After you file a property damage claim, you might receive a proof of loss request from your insurance company. A proof of loss is a statement made under oath that provides relevant information about the insured’s claimed property damage. This is not something you can ignore; Florida law requires policyholders to provide proof of loss information upon the insurer’s request. Note that insurers don’t always request this information. If they don’t ask for it, you don’t have to provide it.
However, the proof of loss request might be built into the terms of your insurance policy. In other words, a covered loss could automatically trigger the proof of loss requirement. In that case your policy might require you to submit a sworn proof of loss statement within 30 to 60 days after the damage occurs. The insurance company may decline to cover your losses if you don’t meet the specified deadline or provide the proof of loss upon request. Moreover, failure to submit a required proof of loss can preclude you from bringing a lawsuit against your insurer. That’s why it is important to understand the terms of your policy before a loss occurs.
Frequently Asked Questions About the Proof of Loss Requirement
Q: Why does my insurance company want a proof of loss?
A: There are two main reasons your insurer might request a proof of loss (POL). First, a POL is often used to acknowledge that the policyholder and the insurance company have reached an agreement on the holder’s claim. Second, a POL is used to explain in more detail what the policyholder is filing a claim for and the amount of the loss. It helps the insurance company investigate the claimed loss and uncover relevant evidence before it becomes unavailable.
Q: What happens if I include inaccurate information in my POL?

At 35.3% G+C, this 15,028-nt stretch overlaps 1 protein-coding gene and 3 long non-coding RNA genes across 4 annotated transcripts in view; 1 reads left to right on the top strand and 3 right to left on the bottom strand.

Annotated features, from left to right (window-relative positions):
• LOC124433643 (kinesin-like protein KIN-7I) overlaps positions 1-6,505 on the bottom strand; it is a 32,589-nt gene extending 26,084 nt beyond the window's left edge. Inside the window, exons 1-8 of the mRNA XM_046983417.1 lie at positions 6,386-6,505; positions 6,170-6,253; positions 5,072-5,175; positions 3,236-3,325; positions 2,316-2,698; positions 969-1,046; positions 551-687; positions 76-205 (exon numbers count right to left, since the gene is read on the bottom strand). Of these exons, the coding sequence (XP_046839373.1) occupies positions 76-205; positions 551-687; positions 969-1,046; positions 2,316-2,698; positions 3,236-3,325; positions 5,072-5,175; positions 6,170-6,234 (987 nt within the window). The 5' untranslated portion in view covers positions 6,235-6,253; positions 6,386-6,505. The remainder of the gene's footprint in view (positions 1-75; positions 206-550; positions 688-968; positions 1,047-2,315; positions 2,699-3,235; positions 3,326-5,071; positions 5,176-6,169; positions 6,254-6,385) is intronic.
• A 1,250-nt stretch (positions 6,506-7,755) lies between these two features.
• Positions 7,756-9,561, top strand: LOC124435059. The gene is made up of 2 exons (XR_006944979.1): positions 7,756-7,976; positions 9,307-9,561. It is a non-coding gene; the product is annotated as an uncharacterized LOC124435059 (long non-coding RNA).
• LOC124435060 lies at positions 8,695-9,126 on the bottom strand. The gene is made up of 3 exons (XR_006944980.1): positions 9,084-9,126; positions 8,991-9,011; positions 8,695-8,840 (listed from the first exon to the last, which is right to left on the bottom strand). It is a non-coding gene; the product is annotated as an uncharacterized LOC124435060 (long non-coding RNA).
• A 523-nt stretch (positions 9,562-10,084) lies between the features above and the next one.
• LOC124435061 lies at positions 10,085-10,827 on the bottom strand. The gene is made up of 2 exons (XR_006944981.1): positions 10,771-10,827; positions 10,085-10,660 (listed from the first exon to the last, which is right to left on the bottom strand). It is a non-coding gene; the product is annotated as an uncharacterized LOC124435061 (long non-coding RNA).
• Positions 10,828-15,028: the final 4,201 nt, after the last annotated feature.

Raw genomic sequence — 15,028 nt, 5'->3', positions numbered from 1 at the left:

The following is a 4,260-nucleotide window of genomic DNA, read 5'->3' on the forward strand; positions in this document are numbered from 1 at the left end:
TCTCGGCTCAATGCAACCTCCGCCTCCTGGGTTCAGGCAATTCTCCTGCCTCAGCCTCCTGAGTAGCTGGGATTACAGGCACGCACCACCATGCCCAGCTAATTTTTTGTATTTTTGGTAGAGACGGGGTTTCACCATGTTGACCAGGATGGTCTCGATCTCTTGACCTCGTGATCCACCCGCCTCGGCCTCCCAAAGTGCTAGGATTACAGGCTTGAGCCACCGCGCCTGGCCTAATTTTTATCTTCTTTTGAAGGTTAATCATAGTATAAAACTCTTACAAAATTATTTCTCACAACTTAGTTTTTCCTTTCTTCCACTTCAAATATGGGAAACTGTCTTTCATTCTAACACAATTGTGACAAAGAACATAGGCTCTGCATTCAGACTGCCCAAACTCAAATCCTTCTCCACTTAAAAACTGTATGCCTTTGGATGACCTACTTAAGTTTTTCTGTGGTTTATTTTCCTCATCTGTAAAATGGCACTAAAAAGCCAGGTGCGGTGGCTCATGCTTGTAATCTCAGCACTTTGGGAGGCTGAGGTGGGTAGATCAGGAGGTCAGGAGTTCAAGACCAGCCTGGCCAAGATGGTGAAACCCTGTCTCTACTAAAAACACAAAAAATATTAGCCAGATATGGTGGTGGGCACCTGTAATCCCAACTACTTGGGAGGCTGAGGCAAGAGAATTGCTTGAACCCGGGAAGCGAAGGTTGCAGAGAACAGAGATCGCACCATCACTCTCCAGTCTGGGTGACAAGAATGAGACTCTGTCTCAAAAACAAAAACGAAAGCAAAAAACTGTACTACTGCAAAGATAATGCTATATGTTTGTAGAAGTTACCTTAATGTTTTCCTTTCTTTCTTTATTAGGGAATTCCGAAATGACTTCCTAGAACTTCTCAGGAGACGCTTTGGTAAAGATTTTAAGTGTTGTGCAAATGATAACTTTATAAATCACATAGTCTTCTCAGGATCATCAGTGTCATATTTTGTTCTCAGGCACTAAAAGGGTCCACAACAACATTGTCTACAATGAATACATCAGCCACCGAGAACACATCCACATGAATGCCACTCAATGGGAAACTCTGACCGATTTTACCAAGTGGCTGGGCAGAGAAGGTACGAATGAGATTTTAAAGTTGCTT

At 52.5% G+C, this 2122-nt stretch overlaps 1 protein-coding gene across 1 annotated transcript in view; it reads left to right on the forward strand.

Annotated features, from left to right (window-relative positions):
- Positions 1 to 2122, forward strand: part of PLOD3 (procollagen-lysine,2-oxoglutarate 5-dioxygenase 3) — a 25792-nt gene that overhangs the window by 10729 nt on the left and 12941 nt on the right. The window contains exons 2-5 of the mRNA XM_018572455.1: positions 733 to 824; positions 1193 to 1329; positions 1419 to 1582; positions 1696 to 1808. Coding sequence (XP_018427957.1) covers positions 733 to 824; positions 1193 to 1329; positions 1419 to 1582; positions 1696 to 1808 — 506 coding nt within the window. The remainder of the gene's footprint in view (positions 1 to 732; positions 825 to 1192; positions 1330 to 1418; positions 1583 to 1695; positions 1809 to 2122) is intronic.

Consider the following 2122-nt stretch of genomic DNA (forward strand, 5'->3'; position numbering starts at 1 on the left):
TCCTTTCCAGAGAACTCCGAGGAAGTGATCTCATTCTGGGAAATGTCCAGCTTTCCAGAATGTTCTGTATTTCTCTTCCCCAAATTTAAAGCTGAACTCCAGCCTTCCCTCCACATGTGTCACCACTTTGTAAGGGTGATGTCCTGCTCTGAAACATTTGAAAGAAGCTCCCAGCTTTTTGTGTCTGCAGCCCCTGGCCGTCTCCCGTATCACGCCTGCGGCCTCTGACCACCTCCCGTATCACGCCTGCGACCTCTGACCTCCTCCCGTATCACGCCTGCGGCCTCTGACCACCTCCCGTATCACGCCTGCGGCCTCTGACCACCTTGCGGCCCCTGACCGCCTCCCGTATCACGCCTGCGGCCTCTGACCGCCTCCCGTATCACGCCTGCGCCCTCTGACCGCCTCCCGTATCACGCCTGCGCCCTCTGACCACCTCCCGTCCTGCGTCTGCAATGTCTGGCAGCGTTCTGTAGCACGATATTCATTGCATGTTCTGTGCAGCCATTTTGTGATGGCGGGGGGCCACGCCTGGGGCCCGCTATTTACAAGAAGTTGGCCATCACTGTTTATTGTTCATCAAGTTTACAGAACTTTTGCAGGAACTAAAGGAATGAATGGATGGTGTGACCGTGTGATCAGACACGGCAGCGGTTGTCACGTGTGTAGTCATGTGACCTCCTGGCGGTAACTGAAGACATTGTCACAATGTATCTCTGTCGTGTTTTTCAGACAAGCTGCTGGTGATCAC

A: The POL is a sworn statement. If you include false or misleading information in a POL then you could be found guilty of insurance fraud.
Q: What if I can’t make the insurance company’s POL filing deadline?
A: Ask for an extension. Make this request in writing and be sure that the insurance company’s response is also in writing.
Q: What information should I include in my POL statement?
A: The insurance company could ask you specific questions. But relevant information might include the date, time and cause of the loss, the name(s) of anyone with a title interest in the property, detailed repair estimates, an inventory of the property that has been damaged, and receipts for expenses incurred because of the loss.
Q: Can the POL requirement be waived?
A: The Florida Supreme Court has held that an insurer who denies liability can waive its right to request proof of loss.
Let Us Help You with Your Case
The Florida attorneys at the Insurance Litigation Group (ILG) can help you comply with proof of loss requirements and help you successfully navigate the claims process. The attorneys at Insurance Litigation Group understand that you can’t afford to wait around while the insurer engages in its delay tactics. ILG is focused on achieving rapid results and engages in aggressive litigation for fast settlement or conclusion at trial where necessary. We are with you from the very start, explaining the terms of your policy and walking you through the claims process. Contact us today for a free consultation. We will make sure you that you comply with the terms of your insurance policy and help hold delinquent insurance companies accountable.